Being Traumatized in Kansas

As every good Kansas child knows tornadoes are not something to ignore. Stormphotonet’s pictures have inspired me to write about one of my Kansas bad weather experiences.

After she was widowed for the second time, my grandmother moved from Edmund, Oklahoma to Fredonia to be closer to our family. Now, my grandmother was a Home Economics teacher and quite a beauty for most of her life. Along with her beauty came a load of insecurity about her looks. She would never let herself be put in any situation where she would be seen without makeup and very high style clothing. Her grandchildren all called her Mawzie as my sister, the oldest of our generation, was unable to pronounce grandmother as a toddler, and somehow Mawzie became the family word for grandmother.

When she moved to Fredonia, she bought a house two doors down the street from my parents house. Unfortunately, it resided on Button Creek, and all of the houses on the creek were subject to flooding and being struck by lightening. When I was 6, the highlight of my week was to spend Friday night with my grandmother at her house.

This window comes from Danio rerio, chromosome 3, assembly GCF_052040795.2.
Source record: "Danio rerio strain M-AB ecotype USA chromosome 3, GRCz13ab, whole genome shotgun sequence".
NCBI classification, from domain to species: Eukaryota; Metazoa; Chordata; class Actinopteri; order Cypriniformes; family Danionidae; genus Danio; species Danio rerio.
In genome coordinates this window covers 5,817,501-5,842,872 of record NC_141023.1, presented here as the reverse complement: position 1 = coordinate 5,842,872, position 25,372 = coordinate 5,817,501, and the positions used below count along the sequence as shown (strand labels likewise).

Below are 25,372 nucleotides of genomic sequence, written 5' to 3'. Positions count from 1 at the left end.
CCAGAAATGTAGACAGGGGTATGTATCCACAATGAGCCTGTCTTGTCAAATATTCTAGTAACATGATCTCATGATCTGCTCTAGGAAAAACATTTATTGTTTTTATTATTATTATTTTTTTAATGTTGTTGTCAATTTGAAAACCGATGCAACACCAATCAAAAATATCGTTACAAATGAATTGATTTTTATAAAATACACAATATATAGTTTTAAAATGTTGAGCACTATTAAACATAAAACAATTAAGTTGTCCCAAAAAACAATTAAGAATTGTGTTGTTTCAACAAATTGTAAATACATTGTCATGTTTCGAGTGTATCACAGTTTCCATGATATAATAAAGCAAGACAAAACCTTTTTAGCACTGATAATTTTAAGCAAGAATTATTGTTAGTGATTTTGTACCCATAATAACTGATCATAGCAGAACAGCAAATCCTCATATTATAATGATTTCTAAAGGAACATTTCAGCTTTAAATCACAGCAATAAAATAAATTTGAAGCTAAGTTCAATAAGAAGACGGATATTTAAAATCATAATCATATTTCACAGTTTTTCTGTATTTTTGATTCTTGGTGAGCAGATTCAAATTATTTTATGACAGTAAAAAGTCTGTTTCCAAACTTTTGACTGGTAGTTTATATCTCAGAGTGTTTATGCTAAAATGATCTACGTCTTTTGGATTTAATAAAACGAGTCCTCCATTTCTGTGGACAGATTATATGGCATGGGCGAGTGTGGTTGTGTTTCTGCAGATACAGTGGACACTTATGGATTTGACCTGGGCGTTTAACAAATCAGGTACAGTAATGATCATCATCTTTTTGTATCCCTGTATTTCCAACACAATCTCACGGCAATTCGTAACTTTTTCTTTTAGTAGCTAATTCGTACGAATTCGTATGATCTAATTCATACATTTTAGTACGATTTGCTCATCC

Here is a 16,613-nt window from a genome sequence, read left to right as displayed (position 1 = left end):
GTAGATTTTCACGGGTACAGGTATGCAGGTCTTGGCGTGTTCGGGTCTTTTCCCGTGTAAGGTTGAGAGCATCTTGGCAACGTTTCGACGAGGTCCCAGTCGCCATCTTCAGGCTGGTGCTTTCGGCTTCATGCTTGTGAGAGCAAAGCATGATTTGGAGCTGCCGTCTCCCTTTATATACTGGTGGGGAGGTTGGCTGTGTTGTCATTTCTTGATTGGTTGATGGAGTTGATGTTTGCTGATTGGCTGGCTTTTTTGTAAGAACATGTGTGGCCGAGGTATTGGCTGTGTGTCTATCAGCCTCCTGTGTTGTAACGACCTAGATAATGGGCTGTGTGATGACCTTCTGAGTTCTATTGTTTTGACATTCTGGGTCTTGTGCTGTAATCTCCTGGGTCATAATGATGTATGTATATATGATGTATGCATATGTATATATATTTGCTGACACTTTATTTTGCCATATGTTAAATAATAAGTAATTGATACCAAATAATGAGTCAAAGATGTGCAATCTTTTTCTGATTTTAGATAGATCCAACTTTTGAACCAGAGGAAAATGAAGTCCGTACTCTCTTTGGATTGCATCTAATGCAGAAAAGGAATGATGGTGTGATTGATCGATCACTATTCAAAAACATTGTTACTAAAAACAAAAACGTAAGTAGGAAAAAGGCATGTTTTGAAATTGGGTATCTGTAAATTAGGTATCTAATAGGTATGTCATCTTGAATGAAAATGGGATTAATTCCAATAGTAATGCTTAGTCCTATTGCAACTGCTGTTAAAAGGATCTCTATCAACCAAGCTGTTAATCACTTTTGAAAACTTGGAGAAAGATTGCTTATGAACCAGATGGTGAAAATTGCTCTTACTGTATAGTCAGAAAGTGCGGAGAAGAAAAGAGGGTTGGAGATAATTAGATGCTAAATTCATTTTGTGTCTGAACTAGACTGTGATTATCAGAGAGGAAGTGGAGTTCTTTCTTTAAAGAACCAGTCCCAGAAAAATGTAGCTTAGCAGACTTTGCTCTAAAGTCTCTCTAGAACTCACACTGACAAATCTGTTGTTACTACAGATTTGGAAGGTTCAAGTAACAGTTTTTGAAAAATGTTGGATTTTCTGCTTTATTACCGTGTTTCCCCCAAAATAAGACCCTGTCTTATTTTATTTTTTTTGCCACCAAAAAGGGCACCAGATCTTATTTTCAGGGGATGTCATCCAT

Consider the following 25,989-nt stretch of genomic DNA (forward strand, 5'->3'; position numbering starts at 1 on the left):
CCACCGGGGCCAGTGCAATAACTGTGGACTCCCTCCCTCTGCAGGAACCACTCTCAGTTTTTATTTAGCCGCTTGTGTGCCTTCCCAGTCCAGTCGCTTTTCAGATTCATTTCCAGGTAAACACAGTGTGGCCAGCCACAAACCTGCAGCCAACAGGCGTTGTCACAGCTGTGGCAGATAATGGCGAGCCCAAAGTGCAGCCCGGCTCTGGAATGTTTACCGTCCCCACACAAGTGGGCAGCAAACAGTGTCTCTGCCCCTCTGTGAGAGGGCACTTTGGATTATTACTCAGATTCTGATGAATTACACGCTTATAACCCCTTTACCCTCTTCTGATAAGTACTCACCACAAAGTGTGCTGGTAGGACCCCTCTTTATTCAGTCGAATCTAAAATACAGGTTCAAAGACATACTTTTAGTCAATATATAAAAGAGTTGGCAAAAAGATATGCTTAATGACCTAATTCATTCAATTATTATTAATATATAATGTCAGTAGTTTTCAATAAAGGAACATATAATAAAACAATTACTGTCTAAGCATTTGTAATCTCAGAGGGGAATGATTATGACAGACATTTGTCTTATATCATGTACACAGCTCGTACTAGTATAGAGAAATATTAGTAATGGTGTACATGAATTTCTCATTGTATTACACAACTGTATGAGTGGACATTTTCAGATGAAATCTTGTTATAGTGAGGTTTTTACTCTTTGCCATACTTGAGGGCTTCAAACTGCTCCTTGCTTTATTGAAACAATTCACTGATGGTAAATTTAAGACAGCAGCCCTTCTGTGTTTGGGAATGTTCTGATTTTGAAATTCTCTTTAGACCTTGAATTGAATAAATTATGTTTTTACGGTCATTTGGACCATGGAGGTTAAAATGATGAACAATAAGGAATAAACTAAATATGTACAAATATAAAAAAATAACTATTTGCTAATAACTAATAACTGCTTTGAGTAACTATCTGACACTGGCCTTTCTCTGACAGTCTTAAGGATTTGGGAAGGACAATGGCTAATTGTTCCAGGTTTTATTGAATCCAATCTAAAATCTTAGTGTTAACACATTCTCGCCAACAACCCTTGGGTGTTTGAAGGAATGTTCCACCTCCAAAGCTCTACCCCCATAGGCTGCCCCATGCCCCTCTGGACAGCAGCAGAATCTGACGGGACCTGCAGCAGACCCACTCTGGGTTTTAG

This particular Friday night, we were asleep, but heard the tornado sirens start up. When those sirens started up you moved! It wasn’t raining, but I remember a terrific thunder storm. I got up dressed and was sitting in the living room waiting for Mawzie to finish getting ready, so that we could hurry down to my parents basement as the houses on the creek didn’t have basements. I was sitting in a chair directly across the room from the wall phone. All of the sudden, there was a horrible crack of thunder, and ball of fire flew out of the phone and rolled across the living room rug toward me.

A second later my mother burst through the front door wearing nothing but her nightgown, grabbed me by the arm and took off running. My feet didn’t touch the sidewalk the whole way home. To get the full importance of this move on my mother’s part you have to realize that she’s not a person to move or exercise. She’s spent her whole life avoiding any sort of physical exertion. She certainly wasn’t a person to run around town wearing nothing but a nightgown. Fifty years later I can still feel her grip on my arm as she dragged me down the street. No tornado that night, but that ball of fire still haunts scares me.

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